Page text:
Void periods cost money - it's that simple.
And as a landlord facing increased pressure on budgets and costs caused by legislative changes, void periods when letting your property can be devastating.
So, how do you avoid them and make sure your buy-to-let property is filled with tenants quickly?
Renting out a property quicklyWhether you are starting out as a landlord renting out a house or a flat, or have tenants departing soon, ensuring you get your property filled with good tenants quickly is key to ensuring a void period doesn't hit your income.
When your property is empty, there is no rent coming in.
But as a landlord, you are still likely to be faced with these ongoing costs:
* Mortgage payments
* Utility bills like gas, electric and water
* Council tax bills
* Letting agent costs to find a new tenant
Here are 10 great ways you can reduce void periods, or eliminate them altogether, from two of our leading Martin & Co branches in Camberley and Saltaire...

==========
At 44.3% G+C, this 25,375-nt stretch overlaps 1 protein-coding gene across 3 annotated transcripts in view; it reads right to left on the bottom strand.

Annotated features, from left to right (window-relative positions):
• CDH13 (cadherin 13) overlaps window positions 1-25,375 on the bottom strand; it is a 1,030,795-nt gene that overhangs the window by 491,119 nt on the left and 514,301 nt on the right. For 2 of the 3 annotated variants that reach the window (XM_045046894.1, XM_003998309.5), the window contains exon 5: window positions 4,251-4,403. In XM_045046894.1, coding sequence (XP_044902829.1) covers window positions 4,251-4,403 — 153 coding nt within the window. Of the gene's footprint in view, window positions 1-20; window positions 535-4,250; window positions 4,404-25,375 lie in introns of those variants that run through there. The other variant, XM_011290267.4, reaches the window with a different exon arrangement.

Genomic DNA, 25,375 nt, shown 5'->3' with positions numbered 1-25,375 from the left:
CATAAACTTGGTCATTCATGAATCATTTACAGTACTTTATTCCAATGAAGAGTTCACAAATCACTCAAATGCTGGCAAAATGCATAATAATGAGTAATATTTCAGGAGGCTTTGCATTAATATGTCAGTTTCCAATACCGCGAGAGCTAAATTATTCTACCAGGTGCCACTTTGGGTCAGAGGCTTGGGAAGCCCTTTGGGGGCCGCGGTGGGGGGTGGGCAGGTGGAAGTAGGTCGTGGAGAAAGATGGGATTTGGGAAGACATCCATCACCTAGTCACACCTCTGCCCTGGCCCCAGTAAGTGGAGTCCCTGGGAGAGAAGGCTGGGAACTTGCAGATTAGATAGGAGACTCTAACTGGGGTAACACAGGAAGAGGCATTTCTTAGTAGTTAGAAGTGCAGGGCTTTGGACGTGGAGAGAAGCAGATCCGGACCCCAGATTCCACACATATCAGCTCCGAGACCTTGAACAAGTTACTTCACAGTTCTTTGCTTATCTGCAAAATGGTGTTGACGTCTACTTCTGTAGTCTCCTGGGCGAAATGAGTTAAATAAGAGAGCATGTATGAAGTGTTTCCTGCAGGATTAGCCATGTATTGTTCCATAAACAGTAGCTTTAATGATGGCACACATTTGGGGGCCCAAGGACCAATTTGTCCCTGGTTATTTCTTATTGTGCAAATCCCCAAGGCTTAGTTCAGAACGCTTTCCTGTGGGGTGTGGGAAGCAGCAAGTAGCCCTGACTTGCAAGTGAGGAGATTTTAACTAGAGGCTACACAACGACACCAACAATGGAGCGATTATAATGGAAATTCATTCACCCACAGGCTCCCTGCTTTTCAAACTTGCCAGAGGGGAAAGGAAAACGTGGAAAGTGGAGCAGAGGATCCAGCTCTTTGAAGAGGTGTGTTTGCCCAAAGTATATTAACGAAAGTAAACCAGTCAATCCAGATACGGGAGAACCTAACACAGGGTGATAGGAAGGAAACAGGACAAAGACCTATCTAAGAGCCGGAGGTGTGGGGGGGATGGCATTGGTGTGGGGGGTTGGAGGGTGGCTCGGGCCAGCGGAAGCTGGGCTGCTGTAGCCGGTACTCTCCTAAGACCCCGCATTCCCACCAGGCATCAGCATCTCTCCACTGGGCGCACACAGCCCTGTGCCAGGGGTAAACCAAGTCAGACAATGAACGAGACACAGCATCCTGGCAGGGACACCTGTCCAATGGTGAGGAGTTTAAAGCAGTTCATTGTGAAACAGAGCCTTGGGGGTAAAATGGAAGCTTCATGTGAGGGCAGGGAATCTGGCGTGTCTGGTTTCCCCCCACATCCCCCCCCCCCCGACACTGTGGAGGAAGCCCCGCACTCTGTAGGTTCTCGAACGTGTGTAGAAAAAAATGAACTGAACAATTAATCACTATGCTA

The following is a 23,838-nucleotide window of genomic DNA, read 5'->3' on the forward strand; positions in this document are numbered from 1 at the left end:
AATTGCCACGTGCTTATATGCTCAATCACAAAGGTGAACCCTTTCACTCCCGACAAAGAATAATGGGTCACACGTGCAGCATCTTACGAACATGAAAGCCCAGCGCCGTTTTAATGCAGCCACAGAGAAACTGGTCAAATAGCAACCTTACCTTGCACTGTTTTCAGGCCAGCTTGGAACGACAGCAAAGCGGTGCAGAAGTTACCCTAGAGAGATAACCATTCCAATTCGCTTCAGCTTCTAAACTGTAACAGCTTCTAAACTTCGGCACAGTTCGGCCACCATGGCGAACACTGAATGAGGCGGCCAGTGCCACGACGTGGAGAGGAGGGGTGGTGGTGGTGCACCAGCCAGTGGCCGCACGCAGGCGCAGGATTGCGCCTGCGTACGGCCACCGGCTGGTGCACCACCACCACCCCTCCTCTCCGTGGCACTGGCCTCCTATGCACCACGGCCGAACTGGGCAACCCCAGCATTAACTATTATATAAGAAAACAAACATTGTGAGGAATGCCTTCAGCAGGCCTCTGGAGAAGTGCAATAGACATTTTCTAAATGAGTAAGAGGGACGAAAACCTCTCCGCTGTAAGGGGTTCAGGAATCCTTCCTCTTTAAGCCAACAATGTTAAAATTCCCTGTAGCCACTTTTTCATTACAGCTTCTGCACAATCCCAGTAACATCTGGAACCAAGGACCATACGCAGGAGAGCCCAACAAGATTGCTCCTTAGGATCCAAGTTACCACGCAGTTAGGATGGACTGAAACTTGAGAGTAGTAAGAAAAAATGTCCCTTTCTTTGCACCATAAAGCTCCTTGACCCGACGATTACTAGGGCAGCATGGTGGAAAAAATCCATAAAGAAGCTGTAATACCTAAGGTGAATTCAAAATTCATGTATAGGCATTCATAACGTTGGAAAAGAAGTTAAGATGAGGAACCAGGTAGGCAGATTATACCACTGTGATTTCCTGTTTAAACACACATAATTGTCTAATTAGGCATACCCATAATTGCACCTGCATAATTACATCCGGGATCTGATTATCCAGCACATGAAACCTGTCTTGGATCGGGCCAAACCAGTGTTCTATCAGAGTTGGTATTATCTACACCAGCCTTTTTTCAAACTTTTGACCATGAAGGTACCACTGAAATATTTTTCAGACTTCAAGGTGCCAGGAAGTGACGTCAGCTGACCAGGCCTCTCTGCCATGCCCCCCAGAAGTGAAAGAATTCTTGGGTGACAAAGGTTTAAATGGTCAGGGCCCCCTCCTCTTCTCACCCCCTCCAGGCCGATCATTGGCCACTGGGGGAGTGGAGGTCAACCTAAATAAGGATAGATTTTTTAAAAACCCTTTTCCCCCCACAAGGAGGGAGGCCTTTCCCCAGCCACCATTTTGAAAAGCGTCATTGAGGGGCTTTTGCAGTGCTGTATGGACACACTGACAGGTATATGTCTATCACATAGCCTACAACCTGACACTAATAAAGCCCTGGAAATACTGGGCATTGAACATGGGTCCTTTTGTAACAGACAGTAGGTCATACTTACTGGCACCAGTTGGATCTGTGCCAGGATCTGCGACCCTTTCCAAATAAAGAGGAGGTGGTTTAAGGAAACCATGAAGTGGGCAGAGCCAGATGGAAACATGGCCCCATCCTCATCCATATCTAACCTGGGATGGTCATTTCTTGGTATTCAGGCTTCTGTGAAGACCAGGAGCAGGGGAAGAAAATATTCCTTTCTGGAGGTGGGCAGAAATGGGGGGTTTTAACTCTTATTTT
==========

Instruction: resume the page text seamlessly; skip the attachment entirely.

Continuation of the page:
1. Keep your tenants happyBy far the best way to eliminate or at least reduce the time your buy-to-let property is empty is by keeping your tenants happy, recommend Martin & Co Camberley.
Happy tenants are far more likely to stay in a property for a long period of time, meaning guaranteed rent.
2. A lick of paint and new carpetsOnce a tenant leaves your property, you are essentially starting from scratch and need to impress potential new tenants and get them signed up for a tenancy quickly.
So, if your property's decor and carpets have been worn down by two or three successive tenancies, Martin & Co Saltaire suggests spending some money on giving the walls a fresh lick of paint and putting down some new carpets.
While doing so is an expense, the sum is likely to be less than what a long void period could end up costing you.
3. Keep up with routine maintenanceLandlords holding off on completing key property maintenance until they have a tenant in place could be shooting themselves in the foot, according to Martin & Co Saltaire.
"Not completing maintenance ahead of viewings will make potential tenants think, 'this is a landlord who doesn't care'," says Martin & Co Saltaire director Angela Newark.